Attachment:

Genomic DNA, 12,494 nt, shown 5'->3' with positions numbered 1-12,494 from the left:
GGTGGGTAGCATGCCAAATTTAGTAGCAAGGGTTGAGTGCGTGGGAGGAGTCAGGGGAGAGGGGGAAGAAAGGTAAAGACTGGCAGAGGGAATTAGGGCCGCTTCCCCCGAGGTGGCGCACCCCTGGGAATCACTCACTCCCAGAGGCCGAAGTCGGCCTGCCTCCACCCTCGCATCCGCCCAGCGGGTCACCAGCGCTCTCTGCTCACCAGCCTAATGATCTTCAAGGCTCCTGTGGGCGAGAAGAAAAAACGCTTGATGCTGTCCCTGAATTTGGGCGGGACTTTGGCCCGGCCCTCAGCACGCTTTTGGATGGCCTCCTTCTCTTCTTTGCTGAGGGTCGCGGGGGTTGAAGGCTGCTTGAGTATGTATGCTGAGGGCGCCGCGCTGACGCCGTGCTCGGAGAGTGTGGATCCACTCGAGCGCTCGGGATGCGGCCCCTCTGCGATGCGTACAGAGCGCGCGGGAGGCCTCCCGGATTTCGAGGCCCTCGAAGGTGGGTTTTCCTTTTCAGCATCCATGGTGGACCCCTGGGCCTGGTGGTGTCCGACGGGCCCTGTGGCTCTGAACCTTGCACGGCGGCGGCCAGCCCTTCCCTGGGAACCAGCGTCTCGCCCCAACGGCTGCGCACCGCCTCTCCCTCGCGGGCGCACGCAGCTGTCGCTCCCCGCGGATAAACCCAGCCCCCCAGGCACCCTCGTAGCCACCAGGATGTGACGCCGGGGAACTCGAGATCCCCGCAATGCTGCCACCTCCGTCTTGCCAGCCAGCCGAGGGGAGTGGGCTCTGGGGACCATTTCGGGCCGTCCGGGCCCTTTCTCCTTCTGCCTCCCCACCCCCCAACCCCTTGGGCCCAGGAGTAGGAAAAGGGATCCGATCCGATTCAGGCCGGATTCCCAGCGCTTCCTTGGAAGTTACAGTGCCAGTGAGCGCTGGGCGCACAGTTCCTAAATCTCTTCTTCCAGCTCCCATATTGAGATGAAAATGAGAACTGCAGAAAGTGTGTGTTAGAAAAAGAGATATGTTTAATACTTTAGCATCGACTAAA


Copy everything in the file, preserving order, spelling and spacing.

Genomic DNA, 12,494 nt, shown 5'->3' with positions numbered 1-12,494 from the left:
GGTGGGTAGCATGCCAAATTTAGTAGCAAGGGTTGAGTGCGTGGGAGGAGTCAGGGGAGAGGGGGAAGAAAGGTAAAGACTGGCAGAGGGAATTAGGGCCGCTTCCCCCGAGGTGGCGCACCCCTGGGAATCACTCACTCCCAGAGGCCGAAGTCGGCCTGCCTCCACCCTCGCATCCGCCCAGCGGGTCACCAGCGCTCTCTGCTCACCAGCCTAATGATCTTCAAGGCTCCTGTGGGCGAGAAGAAAAAACGCTTGATGCTGTCCCTGAATTTGGGCGGGACTTTGGCCCGGCCCTCAGCACGCTTTTGGATGGCCTCCTTCTCTTCTTTGCTGAGGGTCGCGGGGGTTGAAGGCTGCTTGAGTATGTATGCTGAGGGCGCCGCGCTGACGCCGTGCTCGGAGAGTGTGGATCCACTCGAGCGCTCGGGATGCGGCCCCTCTGCGATGCGTACAGAGCGCGCGGGAGGCCTCCCGGATTTCGAGGCCCTCGAAGGTGGGTTTTCCTTTTCAGCATCCATGGTGGACCCCTGGGCCTGGTGGTGTCCGACGGGCCCTGTGGCTCTGAACCTTGCACGGCGGCGGCCAGCCCTTCCCTGGGAACCAGCGTCTCGCCCCAACGGCTGCGCACCGCCTCTCCCTCGCGGGCGCACGCAGCTGTCGCTCCCCGCGGATAAACCCAGCCCCCCAGGCACCCTCGTAGCCACCAGGATGTGACGCCGGGGAACTCGAGATCCCCGCAATGCTGCCACCTCCGTCTTGCCAGCCAGCCGAGGGGAGTGGGCTCTGGGGACCATTTCGGGCCGTCCGGGCCCTTTCTCCTTCTGCCTCCCCACCCCCCAACCCCTTGGGCCCAGGAGTAGGAAAAGGGATCCGATCCGATTCAGGCCGGATTCCCAGCGCTTCCTTGGAAGTTACAGTGCCAGTGAGCGCTGGGCGCACAGTTCCTAAATCTCTTCTTCCAGCTCCCATATTGAGATGAAAATGAGAACTGCAGAAAGTGTGTGTTAGAAAAAGAGATATGTTTAATACTTTAGCATCGACTAAA